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Diodorus Siculus, Library 2 0 Browse Search
E. T. Merrill, Commentary on Catullus (ed. E. T. Merrill) 2 0 Browse Search
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Diodorus Siculus, Library, Fragments of Book 10, Chapter 14 (search)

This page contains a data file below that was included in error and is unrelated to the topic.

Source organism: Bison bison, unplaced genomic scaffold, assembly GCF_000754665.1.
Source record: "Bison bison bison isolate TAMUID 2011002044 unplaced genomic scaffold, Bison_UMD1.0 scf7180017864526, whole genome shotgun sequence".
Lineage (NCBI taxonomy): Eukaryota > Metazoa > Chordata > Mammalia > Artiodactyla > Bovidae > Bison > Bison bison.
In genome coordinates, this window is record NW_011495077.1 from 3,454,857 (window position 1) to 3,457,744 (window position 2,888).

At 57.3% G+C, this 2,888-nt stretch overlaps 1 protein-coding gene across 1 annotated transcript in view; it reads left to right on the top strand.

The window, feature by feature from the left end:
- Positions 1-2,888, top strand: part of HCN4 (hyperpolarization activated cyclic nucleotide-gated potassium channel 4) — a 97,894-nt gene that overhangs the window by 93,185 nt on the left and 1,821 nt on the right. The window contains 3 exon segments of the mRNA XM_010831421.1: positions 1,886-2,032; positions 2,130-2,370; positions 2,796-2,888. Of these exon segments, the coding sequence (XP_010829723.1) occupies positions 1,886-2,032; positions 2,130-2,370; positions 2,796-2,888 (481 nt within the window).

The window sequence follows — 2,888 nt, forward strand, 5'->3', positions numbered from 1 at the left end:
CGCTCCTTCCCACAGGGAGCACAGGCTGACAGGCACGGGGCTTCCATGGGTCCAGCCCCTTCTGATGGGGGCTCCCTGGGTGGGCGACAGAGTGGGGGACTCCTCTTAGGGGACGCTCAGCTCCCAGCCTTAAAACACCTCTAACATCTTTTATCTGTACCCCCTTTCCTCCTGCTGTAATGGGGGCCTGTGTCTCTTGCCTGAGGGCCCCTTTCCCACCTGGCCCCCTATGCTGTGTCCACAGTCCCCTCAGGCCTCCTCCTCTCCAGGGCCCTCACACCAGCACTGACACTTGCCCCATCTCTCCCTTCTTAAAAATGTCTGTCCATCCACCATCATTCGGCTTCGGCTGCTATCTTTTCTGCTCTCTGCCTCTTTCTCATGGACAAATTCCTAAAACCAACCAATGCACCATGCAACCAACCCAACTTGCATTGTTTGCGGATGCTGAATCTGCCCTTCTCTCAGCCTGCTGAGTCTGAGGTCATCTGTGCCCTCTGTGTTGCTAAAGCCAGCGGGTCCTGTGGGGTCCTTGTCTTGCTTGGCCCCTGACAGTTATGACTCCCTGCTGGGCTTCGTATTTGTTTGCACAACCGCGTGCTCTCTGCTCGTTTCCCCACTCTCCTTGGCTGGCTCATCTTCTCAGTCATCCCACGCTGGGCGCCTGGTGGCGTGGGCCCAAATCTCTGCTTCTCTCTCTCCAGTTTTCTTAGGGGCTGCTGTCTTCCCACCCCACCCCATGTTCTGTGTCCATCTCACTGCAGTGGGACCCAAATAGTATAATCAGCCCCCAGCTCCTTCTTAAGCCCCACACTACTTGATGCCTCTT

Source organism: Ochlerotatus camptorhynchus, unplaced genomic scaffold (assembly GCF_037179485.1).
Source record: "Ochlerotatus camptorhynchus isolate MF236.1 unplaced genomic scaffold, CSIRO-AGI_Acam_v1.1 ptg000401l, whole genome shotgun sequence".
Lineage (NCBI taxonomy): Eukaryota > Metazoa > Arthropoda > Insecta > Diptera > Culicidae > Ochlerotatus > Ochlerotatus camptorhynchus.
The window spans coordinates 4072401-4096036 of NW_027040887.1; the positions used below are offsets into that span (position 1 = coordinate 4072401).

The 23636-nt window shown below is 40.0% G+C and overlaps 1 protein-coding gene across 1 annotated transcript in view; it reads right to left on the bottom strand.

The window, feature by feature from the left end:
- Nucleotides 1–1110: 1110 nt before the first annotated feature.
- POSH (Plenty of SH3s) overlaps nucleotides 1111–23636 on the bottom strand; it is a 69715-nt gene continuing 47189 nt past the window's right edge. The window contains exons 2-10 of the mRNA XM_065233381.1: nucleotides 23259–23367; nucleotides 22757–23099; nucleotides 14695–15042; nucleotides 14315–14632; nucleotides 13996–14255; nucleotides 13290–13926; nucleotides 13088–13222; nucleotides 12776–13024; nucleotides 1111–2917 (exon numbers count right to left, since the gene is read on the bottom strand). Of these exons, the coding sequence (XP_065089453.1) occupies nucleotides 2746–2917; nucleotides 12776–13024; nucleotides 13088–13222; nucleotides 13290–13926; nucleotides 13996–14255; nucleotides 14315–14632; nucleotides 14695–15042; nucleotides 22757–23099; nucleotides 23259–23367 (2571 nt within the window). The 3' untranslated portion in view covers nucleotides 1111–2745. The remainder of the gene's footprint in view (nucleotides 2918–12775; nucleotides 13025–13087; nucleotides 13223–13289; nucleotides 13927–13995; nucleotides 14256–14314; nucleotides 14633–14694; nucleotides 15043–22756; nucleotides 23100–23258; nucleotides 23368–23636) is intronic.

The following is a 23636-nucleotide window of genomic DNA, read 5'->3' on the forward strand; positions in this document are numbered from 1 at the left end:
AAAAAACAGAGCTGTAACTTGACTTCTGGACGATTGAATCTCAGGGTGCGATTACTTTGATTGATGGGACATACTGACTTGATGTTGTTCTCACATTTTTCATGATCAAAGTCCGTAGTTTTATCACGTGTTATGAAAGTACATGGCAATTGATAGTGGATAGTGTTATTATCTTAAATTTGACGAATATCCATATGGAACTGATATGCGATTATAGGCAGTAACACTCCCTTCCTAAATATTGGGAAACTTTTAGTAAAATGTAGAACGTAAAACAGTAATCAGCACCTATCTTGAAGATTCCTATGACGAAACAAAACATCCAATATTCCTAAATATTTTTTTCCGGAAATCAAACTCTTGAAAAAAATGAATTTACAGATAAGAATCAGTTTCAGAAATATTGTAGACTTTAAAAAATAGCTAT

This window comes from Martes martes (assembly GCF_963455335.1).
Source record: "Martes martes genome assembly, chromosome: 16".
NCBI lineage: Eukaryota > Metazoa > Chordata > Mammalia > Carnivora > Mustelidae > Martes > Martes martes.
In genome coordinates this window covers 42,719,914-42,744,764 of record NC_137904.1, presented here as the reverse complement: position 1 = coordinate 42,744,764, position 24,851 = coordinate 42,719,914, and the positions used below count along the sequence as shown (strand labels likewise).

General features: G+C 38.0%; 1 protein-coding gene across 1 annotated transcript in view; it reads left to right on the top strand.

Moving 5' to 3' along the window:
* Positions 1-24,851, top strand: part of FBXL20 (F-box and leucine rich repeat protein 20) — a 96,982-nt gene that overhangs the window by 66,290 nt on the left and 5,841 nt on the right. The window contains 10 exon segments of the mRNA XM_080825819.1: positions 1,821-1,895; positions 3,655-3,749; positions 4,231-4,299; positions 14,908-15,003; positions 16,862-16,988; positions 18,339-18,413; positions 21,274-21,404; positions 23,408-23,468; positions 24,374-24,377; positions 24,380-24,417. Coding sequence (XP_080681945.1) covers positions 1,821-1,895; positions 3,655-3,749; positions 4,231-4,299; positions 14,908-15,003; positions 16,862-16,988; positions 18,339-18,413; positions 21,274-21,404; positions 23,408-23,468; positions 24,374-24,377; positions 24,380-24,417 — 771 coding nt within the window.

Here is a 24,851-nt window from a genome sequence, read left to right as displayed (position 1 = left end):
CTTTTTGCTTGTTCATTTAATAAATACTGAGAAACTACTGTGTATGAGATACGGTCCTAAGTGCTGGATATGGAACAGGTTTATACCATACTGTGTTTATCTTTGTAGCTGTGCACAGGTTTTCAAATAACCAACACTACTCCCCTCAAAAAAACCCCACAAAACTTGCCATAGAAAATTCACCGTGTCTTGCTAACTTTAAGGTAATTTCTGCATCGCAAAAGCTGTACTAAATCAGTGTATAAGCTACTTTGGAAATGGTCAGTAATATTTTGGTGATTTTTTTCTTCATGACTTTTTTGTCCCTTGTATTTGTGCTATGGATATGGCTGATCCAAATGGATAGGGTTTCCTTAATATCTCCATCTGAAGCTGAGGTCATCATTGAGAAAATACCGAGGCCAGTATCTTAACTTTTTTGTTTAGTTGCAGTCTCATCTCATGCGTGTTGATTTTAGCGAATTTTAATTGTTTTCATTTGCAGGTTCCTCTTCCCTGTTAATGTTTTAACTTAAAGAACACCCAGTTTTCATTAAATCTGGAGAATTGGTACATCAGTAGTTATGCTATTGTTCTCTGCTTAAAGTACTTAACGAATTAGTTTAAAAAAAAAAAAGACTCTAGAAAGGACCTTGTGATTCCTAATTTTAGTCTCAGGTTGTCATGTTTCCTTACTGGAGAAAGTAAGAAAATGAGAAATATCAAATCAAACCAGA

m much the more cruel and arrogant. Cambyses the Persian, after he had taken Memphis and Pelusium,525 B.C. since he could not bear his good fortune as men should, dug up the tomb of Amasis, the former king of Egypt. And finding his mummified corpse in the coffin, he outraged the body of the dead man, and after showing every despite to the senseless corpse, he finally ordered it to be burned. For since it was not the practice of the natives to consign the bodies of their dead to fire, he supposed that in this fashion also he would be giving offence to him who had been long dead. When Cambyses was on the point of setting out upon his campaign against Ethiopia, he dispatched a part of his army against the inhabitants of Ammonium,The site of the oracle of Ammon, the present oasis of Siwah. giving orders to its commanders to plunder and burn the oracle and to make slaves of all who dwelt near the shrine.Const. Exc. 2 (1), pp. 224-225.